Healthy boundaries are not as much about drawing lines in the sand that then must be boldly defended, as they are the natural result of a mind set that comes from believing that we are safe, loved, and deserving of kindness and respect.
If we expect to be mistreated, perhaps because that’s what we have experienced in the past, we will react defensively, which often comes across as disrespectful to others – certainly, if we anticipate violation of our space or person, we make unhappy assumptions about what we deserve from others, and so think less of ourselves which prompts us to treat ourselves poorly.
We resort to ultimatums delivered to those we feel mistreated by, demanding that they treat us the way we think we should be treated – even though, we ourselves do not treat ourselves in the ways we say we want them to treat us. And we fail to understand that those who violate our space are reflecting to us the way we mistreat ourselves.
No matter how many ultimatums we may deliver (this being what boundary setting so often turns into), they will go right on reflecting back to us the poor way we treat ourselves. That is their job, for how else are we going to realize how we mistreat ourselves except it be so graphically demonstrated for our “viewing pleasure” by those who dare to treat us the way WE treat ourselves.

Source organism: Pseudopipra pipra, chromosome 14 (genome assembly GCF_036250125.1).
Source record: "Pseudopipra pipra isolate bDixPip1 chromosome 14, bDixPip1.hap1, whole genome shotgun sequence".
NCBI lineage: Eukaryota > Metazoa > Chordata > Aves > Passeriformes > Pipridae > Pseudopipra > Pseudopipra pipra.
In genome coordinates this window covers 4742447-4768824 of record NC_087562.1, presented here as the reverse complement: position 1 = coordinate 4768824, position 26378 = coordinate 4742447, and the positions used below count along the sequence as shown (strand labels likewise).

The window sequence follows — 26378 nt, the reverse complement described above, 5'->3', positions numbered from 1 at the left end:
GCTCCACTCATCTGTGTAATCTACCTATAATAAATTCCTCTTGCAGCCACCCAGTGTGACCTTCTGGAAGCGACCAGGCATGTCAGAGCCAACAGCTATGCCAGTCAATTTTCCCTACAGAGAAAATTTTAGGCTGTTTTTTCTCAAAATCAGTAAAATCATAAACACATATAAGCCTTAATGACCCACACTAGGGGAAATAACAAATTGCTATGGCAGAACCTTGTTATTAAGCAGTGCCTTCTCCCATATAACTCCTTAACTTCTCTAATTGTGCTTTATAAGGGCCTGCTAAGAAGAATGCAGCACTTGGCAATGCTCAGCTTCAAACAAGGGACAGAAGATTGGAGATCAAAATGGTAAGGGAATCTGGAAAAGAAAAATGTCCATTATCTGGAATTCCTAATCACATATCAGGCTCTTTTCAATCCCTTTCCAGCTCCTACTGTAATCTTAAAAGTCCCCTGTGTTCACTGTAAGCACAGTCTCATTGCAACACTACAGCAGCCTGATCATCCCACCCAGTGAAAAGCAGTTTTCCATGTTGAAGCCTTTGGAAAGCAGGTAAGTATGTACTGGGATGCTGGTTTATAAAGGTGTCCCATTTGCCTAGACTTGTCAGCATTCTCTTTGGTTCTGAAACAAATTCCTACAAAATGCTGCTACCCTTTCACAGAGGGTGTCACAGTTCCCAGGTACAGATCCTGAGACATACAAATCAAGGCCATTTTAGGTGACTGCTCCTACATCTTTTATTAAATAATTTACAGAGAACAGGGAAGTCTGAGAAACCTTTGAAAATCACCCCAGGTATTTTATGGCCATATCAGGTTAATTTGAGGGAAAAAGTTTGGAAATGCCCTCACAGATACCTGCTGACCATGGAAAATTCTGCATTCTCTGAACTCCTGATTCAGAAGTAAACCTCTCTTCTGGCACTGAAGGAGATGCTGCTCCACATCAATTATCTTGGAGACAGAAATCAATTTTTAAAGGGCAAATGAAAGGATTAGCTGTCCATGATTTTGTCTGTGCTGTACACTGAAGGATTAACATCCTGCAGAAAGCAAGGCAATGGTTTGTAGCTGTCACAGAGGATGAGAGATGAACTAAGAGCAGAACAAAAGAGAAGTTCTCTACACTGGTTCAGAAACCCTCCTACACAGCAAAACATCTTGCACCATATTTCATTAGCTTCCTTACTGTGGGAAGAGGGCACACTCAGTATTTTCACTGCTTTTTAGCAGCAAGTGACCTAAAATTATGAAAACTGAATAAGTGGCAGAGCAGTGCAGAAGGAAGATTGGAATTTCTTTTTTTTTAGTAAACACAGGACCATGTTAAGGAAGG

Even our abusers and boundary-violaters are messengers for us – should we choose to recognize it.
Don’t get me wrong. I am not saying that we should tolerate violation … of any sort! That is not helpful AT ALL.
However this notion of “setting boundaries” (another way of describing an attempt to control their response towards us so that we can feel better), while understandable, is not really the most effective way to get the job done – mostly because “establishing boundaries” often requires constant vigilance to be sure they are honored, so we are often defensive and “on guard” with those we perceive as mistreating us.
The simple truth is that if we do not model proper respect for ourselves to those around us, there are no amount of “boundaries” we can “set” that will have a lasting effect.
Fortunately there is a better, more long-lasting approach …
It is this: We must question any concept that keeps us from believing that we deserve the love and respect we want from them. It is a natural occurrence that when we treat ourselves as if we deserve kindness and respect, we model what we want from them.
When we act according to a set of beliefs that say we respect and love ourselves, we transmit that message to them. Because the world is a mirror with the assignment of showing us what we believe so we can notice the effect of those beliefs on us, when we are kind to ourselves, others will reflect that kindness and respect back to us through their interactions with us. (Remember, people live up to our expectations of them.)
This is what it is to have “good” boundaries.
Lynne Forest, via e-mail.